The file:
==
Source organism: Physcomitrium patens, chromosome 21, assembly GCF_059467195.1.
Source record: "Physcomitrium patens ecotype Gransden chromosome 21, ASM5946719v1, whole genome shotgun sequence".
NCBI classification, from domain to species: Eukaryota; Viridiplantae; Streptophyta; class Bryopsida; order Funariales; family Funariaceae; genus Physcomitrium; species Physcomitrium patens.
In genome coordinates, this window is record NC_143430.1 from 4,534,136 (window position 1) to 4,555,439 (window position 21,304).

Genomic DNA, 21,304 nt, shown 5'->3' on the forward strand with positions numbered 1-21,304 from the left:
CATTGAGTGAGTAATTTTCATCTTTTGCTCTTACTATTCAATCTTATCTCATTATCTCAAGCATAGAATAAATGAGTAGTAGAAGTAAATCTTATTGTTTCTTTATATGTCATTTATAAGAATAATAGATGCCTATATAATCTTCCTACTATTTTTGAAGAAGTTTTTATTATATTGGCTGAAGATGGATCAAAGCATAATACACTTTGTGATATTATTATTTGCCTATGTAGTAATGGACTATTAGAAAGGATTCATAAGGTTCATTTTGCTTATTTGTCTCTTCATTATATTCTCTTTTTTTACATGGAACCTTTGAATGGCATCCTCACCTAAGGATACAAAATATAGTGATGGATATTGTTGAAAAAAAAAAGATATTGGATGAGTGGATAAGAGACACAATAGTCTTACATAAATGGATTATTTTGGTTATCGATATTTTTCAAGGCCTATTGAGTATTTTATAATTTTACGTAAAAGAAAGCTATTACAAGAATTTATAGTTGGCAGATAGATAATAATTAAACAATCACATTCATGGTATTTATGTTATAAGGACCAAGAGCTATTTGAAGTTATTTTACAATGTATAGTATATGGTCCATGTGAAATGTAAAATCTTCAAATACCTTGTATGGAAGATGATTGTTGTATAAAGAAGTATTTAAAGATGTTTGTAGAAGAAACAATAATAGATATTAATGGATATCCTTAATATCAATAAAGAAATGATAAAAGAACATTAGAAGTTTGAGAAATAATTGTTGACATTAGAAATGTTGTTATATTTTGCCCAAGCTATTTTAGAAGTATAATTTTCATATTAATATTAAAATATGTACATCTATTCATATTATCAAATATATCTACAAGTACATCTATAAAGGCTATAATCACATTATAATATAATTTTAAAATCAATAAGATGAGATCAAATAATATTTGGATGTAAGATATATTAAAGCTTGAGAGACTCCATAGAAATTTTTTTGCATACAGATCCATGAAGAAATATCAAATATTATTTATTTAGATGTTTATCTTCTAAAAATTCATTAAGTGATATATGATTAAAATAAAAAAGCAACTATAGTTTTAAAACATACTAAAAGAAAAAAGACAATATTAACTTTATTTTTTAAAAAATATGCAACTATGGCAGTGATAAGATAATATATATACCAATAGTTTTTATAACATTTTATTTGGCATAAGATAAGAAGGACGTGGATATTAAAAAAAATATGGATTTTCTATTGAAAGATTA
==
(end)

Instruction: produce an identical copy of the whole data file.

Source organism: Physcomitrium patens, chromosome 21, assembly GCF_059467195.1.
Source record: "Physcomitrium patens ecotype Gransden chromosome 21, ASM5946719v1, whole genome shotgun sequence".
NCBI classification, from domain to species: Eukaryota; Viridiplantae; Streptophyta; class Bryopsida; order Funariales; family Funariaceae; genus Physcomitrium; species Physcomitrium patens.
In genome coordinates, this window is record NC_143430.1 from 4,534,136 (window position 1) to 4,555,439 (window position 21,304).

Genomic DNA, 21,304 nt, shown 5'->3' on the forward strand with positions numbered 1-21,304 from the left:
CATTGAGTGAGTAATTTTCATCTTTTGCTCTTACTATTCAATCTTATCTCATTATCTCAAGCATAGAATAAATGAGTAGTAGAAGTAAATCTTATTGTTTCTTTATATGTCATTTATAAGAATAATAGATGCCTATATAATCTTCCTACTATTTTTGAAGAAGTTTTTATTATATTGGCTGAAGATGGATCAAAGCATAATACACTTTGTGATATTATTATTTGCCTATGTAGTAATGGACTATTAGAAAGGATTCATAAGGTTCATTTTGCTTATTTGTCTCTTCATTATATTCTCTTTTTTTACATGGAACCTTTGAATGGCATCCTCACCTAAGGATACAAAATATAGTGATGGATATTGTTGAAAAAAAAAAGATATTGGATGAGTGGATAAGAGACACAATAGTCTTACATAAATGGATTATTTTGGTTATCGATATTTTTCAAGGCCTATTGAGTATTTTATAATTTTACGTAAAAGAAAGCTATTACAAGAATTTATAGTTGGCAGATAGATAATAATTAAACAATCACATTCATGGTATTTATGTTATAAGGACCAAGAGCTATTTGAAGTTATTTTACAATGTATAGTATATGGTCCATGTGAAATGTAAAATCTTCAAATACCTTGTATGGAAGATGATTGTTGTATAAAGAAGTATTTAAAGATGTTTGTAGAAGAAACAATAATAGATATTAATGGATATCCTTAATATCAATAAAGAAATGATAAAAGAACATTAGAAGTTTGAGAAATAATTGTTGACATTAGAAATGTTGTTATATTTTGCCCAAGCTATTTTAGAAGTATAATTTTCATATTAATATTAAAATATGTACATCTATTCATATTATCAAATATATCTACAAGTACATCTATAAAGGCTATAATCACATTATAATATAATTTTAAAATCAATAAGATGAGATCAAATAATATTTGGATGTAAGATATATTAAAGCTTGAGAGACTCCATAGAAATTTTTTTGCATACAGATCCATGAAGAAATATCAAATATTATTTATTTAGATGTTTATCTTCTAAAAATTCATTAAGTGATATATGATTAAAATAAAAAAGCAACTATAGTTTTAAAACATACTAAAAGAAAAAAGACAATATTAACTTTATTTTTTAAAAAATATGCAACTATGGCAGTGATAAGATAATATATATACCAATAGTTTTTATAACATTTTATTTGGCATAAGATAAGAAGGACGTGGATATTAAAAAAAATATGGATTTTCTATTGAAAGATTA